The first corresponds to the acute phase in which there is sudden, intense pain at the level of the right costal border that is exacerbated by movement, deep inspiration, and cough, in addition to classic manifestations of PID such as leukorrhea [7]. In the chronic stage, it is characterized by pain and hypersensitivity in the right hypochondrium caused by irritation of Glisson’s capsule [3].

Regarding the association of HCFS with cholelithiasis, this is based solely on the fact that both present with pain in the right hypochondrium and can be referred to the ipsilateral shoulder, it is important to note that there is no pathological association, however, making the differential diagnosis is important because there are cases that can be framed as happened in our patient, so it is important to make a good anamnesis and do not forget to ask about history of pelvic diseases or sexually transmitted infections.

Another incidental finding found in the patient was an intrahepatic gallbladder, a congenital disorder that occurs at the stage of gallbladder formation; Normally this is formed within the hepatic parenchyma in the fetal stage, and by the second week of gestation it takes its definitive position outside the hepatic parenchyma [9] , in the gallbladder bed, when this does not happen what is known as intrahepatic gallbladder occurs, this disorder has an incidence of 0.1-0.7% [1] and is associated with an altered function of the organ that predisposes to the formation of gallstones by biliary stasis.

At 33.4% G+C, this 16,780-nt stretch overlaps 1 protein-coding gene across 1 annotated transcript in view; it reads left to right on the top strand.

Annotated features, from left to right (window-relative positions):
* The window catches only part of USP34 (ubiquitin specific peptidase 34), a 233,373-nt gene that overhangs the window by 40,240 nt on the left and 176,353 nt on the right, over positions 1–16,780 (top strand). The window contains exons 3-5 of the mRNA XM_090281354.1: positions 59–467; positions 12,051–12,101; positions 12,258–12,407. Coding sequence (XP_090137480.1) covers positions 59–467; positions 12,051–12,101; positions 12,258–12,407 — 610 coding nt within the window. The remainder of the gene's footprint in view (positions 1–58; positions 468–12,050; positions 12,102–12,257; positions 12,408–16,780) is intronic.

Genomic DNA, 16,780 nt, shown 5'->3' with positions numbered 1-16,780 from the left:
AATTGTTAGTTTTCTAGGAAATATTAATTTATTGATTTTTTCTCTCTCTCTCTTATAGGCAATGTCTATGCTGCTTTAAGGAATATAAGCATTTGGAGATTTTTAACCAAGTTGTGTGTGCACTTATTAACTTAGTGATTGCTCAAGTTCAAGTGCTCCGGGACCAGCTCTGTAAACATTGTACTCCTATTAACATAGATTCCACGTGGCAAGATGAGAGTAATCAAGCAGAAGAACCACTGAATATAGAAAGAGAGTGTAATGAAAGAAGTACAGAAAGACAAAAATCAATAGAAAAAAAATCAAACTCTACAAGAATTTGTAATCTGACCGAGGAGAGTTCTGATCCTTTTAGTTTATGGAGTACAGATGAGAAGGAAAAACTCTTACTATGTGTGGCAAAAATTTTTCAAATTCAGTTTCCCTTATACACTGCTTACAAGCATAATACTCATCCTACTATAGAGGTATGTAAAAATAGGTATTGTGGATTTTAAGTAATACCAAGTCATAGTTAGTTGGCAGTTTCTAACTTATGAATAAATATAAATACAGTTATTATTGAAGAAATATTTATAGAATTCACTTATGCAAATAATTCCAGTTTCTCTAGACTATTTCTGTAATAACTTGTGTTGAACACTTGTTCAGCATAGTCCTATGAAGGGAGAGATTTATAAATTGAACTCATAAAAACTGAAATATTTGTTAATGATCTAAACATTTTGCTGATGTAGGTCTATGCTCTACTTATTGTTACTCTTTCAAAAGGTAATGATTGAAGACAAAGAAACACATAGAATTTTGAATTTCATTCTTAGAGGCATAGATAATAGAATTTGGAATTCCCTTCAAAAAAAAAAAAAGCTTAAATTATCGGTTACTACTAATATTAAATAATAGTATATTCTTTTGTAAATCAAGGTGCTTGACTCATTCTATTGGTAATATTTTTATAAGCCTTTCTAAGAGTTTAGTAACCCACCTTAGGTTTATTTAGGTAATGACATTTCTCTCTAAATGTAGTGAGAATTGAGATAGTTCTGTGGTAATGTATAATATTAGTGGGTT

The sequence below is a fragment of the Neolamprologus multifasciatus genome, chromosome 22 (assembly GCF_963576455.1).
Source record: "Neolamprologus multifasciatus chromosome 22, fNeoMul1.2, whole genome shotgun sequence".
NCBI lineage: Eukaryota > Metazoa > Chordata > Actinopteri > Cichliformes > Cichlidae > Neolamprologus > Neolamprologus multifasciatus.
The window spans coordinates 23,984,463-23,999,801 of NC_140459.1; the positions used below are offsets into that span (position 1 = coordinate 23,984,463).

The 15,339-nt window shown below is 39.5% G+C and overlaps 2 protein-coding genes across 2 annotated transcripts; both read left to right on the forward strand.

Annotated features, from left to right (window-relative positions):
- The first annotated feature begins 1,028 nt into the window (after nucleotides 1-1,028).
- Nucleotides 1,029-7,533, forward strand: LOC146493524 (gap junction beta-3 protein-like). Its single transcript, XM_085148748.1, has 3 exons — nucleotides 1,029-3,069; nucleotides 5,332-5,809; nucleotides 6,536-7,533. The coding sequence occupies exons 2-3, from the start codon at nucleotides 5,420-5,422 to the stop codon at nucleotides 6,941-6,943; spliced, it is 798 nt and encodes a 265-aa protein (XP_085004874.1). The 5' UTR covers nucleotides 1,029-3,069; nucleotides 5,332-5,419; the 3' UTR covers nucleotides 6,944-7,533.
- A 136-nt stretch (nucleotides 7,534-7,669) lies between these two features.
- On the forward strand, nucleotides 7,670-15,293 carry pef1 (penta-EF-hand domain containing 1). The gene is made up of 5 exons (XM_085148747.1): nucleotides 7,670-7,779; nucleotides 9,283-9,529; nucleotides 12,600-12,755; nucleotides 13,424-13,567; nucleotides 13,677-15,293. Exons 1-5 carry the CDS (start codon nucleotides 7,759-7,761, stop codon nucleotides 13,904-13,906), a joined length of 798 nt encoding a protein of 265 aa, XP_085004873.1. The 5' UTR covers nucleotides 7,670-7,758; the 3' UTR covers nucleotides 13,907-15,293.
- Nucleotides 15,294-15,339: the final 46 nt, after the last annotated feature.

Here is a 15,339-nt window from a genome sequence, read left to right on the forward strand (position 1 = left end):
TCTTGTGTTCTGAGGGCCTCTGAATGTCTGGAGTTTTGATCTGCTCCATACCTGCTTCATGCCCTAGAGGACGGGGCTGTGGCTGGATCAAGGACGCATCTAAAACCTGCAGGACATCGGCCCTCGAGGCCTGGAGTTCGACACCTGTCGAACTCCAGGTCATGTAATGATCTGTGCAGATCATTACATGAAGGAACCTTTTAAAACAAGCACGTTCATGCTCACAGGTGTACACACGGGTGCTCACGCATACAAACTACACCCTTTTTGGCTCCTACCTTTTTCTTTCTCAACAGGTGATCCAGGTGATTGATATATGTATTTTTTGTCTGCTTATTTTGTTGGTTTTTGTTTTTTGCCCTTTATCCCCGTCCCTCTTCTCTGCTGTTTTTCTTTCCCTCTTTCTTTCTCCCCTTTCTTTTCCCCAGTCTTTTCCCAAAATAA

The patient underwent cholecystectomy by laparoscopy and adhesiolysis was performed so that the pain would not continue, since it is not possible to know which of the two pathologies triggered the pain in the right hypochondrium because both manifest themselves in the same way or if the pain was caused by both pathologies at the same time. Adhesiolysis is not indicated in all patients, only in those in which the clinical picture does not yield with medical management. In the case of the patient, as it was an incidental finding which was not suspected at the beginning, the surgical procedure was performed and then she was treated with antibiotic doxycycline caps 100mg VO for 14days and ceftriaxone 500mg IM single dose, it is also recommended to treat the sexual partner in all cases to avoid recurrences [7].